B-G431B-ESC1 IO-Pins, onboard Potentionmeter

Good Day,
I am using the B-G431B-ESC1 to power a Hub Motor with 15 Pp.
So far everything works fine. Everything works fine in open and in closed loop. Just finished PID tuning.
Now comes my question. I tried to get a analogRead of the onboard potentiometer, but no success. I thought maybe it’s a pwm-signal, so i tried to get something via the pulseIn() function, Still nothing, the output in the serial is a constant 0 for both methods. Than I thought, maybe my pin mapping is wrong, because I also tried to get an analog read of the temperature sensor.

Do I have to use a function of the lib to get it working?
I need a way to control the motor externally. Therefore a analog pin or pwm pin would be great.

While I am here, can someone give me a link on how to setup the current sensoring or even better, how to setup and use the torque mode.

Don’t laugh at my code, I am a newby. xD

#include <SimpleFOC.h>
#include <Arduino.h>

float target = 5;
float speed = 2;
bool direction = false;
unsigned long previousMillis = 0, currentMillis = 0;

//  BLDCMotor( pole_pairs )
BLDCMotor motor = BLDCMotor(15);
//  BLDCDriver( pin_pwmA, pin_pwmB, pin_pwmC, enable (optional) )

HallSensor sensor = HallSensor(A_HALL1, A_HALL2, A_HALL3, 15);

// Interrupt routine initialisation
void doA() { sensor.handleA(); }
void doB() { sensor.handleB(); } 
void doC() { sensor.handleC(); }

void serialLoop() {
	// This function is used to handle the inputs in the Serial window
	static String received_chars;

	while (Serial.available()) {
		char inChar = (char)Serial.read();
		received_chars += inChar;
		if (inChar == '\n') {
			target = received_chars.toFloat();
			Serial.print("Target = "); Serial.println(target);
			received_chars = "";

void Draw_Hall_Sensors(){
	//This function is used to controll the Sensorinputs (use the Serial Plotter)
	Serial.print(" ");
	Serial.print(" ");

float Toggle_Delay(float variable, float first_value, float second_value, unsigned long interval_sec) {

	currentMillis = millis();

	if (currentMillis - previousMillis >= interval_sec*1000) {
		previousMillis = currentMillis;
		if (variable == first_value) {
			variable = second_value;
		else {
			variable = first_value;
	return variable;

void setup() {



	// initialize Sensor
	// Set Sensorinput as Interrupt
	sensor.enableInterrupts(doA, doB, doC);

	// power supply voltage [V]		
	driver.voltage_power_supply = 12;
	// initialize driver
	// link driver to the motor

	// Set the voltage limit for each coil
	motor.voltage_limit = 4; //[V]
	// Set the velocity limit
	motor.velocity_limit = 26; //[rad/s]
	// Set the voltage limit for sensor alignment??
	motor.voltage_sensor_align = 1;

	// Link the Sensor to the Motor, now closed loop

	// Set the PID values for the controll loop
	motor.PID_velocity.P = 1.0;
	motor.PID_velocity.I = 10;
	motor.PID_velocity.D = 0.0001;
	motor.LPF_velocity.Tf = 0.05;

	// Set control loop type to be used
	motor.controller = MotionControlType::velocity;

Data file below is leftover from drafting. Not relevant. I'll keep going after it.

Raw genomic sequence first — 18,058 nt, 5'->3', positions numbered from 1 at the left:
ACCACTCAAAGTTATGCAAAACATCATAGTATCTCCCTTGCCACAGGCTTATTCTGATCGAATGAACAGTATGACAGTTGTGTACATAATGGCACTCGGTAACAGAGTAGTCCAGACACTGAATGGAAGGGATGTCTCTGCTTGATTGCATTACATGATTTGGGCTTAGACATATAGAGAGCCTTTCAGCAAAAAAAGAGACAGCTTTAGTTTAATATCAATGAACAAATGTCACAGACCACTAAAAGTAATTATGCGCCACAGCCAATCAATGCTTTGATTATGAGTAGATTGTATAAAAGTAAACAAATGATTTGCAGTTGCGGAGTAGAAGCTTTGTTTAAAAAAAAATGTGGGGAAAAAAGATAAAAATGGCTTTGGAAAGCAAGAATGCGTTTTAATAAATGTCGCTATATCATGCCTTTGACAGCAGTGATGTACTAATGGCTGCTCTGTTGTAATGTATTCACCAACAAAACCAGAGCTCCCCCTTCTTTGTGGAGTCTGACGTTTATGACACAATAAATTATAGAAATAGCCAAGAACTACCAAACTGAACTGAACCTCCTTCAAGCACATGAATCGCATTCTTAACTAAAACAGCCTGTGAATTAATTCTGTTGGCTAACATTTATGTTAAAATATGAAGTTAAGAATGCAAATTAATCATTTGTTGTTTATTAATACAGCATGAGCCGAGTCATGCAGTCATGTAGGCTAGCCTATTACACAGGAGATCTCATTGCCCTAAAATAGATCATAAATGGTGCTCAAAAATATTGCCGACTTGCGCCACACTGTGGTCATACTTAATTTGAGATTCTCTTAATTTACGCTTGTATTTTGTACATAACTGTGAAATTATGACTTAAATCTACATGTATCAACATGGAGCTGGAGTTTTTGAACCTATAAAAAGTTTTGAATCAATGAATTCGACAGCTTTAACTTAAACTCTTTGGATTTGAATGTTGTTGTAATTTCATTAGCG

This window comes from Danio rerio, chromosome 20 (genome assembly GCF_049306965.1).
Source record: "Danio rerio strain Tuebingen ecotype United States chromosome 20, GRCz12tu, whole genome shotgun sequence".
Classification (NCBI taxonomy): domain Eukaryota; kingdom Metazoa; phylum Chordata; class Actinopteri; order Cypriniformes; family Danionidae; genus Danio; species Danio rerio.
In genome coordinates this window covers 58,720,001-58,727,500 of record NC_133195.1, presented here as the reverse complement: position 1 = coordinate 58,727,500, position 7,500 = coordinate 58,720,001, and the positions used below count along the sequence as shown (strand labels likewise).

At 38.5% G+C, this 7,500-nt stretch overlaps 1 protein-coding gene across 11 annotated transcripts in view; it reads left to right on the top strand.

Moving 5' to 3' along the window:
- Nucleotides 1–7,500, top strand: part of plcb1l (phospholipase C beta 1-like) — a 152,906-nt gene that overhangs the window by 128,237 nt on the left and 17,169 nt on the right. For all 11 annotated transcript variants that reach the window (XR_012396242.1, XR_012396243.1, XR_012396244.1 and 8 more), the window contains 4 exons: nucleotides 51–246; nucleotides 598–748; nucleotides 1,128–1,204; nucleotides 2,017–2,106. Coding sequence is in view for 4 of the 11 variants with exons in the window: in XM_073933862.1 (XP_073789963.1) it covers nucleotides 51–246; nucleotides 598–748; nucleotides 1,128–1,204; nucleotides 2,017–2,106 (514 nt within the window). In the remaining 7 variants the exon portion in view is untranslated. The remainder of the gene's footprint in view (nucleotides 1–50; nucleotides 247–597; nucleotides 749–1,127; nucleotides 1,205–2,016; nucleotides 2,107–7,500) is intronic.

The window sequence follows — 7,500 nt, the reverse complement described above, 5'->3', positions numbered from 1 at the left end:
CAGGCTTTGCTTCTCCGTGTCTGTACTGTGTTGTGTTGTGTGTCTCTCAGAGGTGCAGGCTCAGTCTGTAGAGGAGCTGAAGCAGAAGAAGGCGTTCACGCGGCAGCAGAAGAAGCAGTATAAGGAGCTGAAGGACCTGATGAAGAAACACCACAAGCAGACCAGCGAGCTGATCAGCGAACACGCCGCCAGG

// Set the Serial for monitoring the motor data

	// initialize motor
	// initialitze the FOC algorithm
	motor.initFOC(3.14, Direction::CW);

	// Enable Motor and Driver

void loop() {


	speed = Toggle_Delay(speed, 0, 6, 5);




Did you get it working? TBH I can’t see what’s wrong with your example.

What happens if you simplify the program so that all you do is initialise serial output and then read the analog in for the potentiometer?
It certainly looks like the PIN number is correct in the screenshot. Where is A_POTENTIOMETER defined, and what value does it have?

pulseIn is not the right function for the potentiometer. The board also has a PWM input pin, you could attach an external PWM source to this pin, and then read that using pulseIn()

Both analogRead and pulseIn might be slow ways to get this information. Its good to get it working this way first, but you may find that calling these slow functions interferes with your motor performance. You can get around this by reading the values in more complicated “asynchronous” ways. But get it working the simple way first…


thank you for the reply.
I got it working. There was something wrong with my pin mapping.
I reinstalled the STMelectronics package, to make sure there are no changes.

I use Visual Studio to write the code and the Arduino IDE to upload it.
And there was the problem. In VS i got en error for the pin mapping of the potentiometer using the untouched STMelectonics package. But when compiling and uploading the sketch with the Arduino IDE there are no errors. So i think there might be something wrong at VS, maybe it doesn’t find all files and therefore return the error?

Now I am using the analogRead() function to read in the Potentiometer value, as normal.

Thank you for helping.

Hi SimonFO,

Can you share some details on your findings? In VS I also get analog readings stuck at 0.

On the potentiometer pin, I can get a digital signal through, depending on where the pot is, I see 0/1. But no analog signal.

Digital works with both 0xCD and 20d for pin number… None works with analogRead.

I have tried with different pinmodes also.


I got it working, after deleting the FOC library, but then FOC current feedback stopped working.

lib_deps =
GitHub - simplefoc/Arduino-FOC: Arduino FOC for BLDC and Stepper motors - Arduino Based Field Oriented Control Algorithm Library @ 2.2 <= Current FB working, no temperature/pot.
askuric/Simple FOC <= Temp+pot working, but no Current FB…

Any ideas on how to make both work at the same time?

I use AnalogRead. Is there another way?